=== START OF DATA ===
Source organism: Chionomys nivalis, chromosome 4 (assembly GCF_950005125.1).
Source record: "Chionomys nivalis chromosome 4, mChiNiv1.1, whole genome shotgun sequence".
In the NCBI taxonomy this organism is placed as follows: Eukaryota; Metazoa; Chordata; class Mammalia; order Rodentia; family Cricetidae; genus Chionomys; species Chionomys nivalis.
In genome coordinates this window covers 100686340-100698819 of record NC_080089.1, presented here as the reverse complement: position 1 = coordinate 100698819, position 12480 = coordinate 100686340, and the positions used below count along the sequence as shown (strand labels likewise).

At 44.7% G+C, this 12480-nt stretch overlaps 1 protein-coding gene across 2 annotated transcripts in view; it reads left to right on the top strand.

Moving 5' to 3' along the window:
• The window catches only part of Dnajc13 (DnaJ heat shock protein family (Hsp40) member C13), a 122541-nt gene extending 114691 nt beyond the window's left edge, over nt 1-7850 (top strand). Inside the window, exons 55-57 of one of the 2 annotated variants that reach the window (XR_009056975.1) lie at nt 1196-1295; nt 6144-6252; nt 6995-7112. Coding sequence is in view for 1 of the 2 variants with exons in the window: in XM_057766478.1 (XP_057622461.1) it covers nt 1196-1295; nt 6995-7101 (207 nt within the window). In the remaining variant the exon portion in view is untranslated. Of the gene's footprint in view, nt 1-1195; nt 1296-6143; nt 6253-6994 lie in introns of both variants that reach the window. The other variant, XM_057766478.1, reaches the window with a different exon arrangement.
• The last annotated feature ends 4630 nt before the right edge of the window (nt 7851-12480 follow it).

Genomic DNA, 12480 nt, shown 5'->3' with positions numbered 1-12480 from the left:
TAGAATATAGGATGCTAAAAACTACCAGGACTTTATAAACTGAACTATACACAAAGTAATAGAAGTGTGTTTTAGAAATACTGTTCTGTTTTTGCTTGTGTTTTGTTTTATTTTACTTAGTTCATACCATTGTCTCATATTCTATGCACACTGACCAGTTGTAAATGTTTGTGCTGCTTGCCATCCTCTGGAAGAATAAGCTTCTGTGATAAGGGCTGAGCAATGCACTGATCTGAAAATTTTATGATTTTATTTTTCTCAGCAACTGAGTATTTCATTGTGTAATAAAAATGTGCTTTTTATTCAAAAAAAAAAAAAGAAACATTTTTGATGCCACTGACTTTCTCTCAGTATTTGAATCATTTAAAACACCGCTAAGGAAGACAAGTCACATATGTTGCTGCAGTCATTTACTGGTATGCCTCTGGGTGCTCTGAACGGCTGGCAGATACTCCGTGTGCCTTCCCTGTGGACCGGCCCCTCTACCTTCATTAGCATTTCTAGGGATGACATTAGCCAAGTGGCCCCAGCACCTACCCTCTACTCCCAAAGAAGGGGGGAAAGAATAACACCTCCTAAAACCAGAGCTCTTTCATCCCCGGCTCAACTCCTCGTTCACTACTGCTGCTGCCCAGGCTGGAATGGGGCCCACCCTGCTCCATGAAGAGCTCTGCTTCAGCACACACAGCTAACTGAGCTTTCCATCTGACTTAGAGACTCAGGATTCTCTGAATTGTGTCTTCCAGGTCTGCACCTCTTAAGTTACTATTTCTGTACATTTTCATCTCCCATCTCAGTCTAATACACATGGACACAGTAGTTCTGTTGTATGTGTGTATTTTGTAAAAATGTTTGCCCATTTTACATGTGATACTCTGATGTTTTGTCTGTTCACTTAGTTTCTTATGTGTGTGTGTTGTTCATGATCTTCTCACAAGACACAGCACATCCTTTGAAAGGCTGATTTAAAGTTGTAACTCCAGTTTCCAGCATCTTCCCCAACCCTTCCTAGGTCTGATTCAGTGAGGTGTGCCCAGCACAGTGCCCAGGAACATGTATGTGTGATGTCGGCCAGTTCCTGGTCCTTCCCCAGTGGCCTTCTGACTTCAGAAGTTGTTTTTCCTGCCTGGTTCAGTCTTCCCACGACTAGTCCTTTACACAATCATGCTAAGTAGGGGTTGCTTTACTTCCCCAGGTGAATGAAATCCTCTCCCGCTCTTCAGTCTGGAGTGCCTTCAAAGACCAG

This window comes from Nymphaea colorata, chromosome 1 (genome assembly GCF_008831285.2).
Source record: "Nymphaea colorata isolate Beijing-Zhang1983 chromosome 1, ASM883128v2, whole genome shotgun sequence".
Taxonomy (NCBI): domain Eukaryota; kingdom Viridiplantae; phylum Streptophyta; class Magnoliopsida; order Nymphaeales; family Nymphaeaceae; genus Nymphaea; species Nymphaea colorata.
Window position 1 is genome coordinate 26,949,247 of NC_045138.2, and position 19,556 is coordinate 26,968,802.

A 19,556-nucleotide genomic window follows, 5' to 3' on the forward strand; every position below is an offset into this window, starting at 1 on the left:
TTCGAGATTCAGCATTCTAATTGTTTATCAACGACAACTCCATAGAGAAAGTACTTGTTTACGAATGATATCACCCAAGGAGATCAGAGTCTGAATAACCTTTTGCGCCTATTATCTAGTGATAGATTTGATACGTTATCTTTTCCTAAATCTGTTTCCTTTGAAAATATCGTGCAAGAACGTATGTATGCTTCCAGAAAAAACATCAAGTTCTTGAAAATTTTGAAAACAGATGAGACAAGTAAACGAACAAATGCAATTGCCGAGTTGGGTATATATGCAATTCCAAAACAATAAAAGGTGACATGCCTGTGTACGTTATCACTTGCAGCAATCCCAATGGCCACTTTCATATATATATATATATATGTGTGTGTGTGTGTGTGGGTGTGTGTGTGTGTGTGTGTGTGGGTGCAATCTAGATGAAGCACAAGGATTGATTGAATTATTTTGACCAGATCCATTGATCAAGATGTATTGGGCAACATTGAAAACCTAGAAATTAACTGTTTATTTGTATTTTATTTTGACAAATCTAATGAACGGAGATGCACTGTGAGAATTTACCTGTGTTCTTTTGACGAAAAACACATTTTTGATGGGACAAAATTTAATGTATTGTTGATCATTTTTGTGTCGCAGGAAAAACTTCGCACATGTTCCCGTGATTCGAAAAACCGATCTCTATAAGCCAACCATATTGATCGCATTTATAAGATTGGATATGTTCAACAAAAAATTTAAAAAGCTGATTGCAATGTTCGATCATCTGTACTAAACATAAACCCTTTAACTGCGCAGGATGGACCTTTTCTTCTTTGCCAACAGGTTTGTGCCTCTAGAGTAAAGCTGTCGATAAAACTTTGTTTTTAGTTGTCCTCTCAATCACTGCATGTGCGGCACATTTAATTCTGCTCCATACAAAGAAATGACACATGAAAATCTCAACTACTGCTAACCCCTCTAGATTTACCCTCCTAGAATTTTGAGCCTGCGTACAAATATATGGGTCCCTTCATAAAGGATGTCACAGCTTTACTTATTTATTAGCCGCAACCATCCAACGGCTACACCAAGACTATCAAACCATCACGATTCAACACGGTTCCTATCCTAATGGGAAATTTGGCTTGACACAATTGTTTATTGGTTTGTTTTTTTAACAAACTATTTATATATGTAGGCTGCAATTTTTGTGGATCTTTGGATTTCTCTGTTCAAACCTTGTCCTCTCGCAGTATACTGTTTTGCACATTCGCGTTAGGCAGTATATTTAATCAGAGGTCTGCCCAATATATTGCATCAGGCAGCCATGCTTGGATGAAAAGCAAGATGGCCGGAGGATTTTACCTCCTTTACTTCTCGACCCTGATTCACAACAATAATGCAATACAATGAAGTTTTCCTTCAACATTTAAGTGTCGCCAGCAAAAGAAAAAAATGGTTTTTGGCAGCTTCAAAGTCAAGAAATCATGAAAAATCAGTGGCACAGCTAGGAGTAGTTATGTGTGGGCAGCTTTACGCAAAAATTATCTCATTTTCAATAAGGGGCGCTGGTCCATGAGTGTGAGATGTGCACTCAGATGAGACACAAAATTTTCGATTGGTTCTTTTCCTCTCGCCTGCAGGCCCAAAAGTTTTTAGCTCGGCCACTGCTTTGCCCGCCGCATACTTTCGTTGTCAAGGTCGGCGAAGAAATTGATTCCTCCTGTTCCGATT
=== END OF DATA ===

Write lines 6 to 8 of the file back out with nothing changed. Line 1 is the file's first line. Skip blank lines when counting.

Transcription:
Moving 5' to 3' along the window:
• The window catches only part of Dnajc13 (DnaJ heat shock protein family (Hsp40) member C13), a 122541-nt gene extending 114691 nt beyond the window's left edge, over nt 1-7850 (top strand). Inside the window, exons 55-57 of one of the 2 annotated variants that reach the window (XR_009056975.1) lie at nt 1196-1295; nt 6144-6252; nt 6995-7112. Coding sequence is in view for 1 of the 2 variants with exons in the window: in XM_057766478.1 (XP_057622461.1) it covers nt 1196-1295; nt 6995-7101 (207 nt within the window). In the remaining variant the exon portion in view is untranslated. Of the gene's footprint in view, nt 1-1195; nt 1296-6143; nt 6253-6994 lie in introns of both variants that reach the window. The other variant, XM_057766478.1, reaches the window with a different exon arrangement.
• The last annotated feature ends 4630 nt before the right edge of the window (nt 7851-12480 follow it).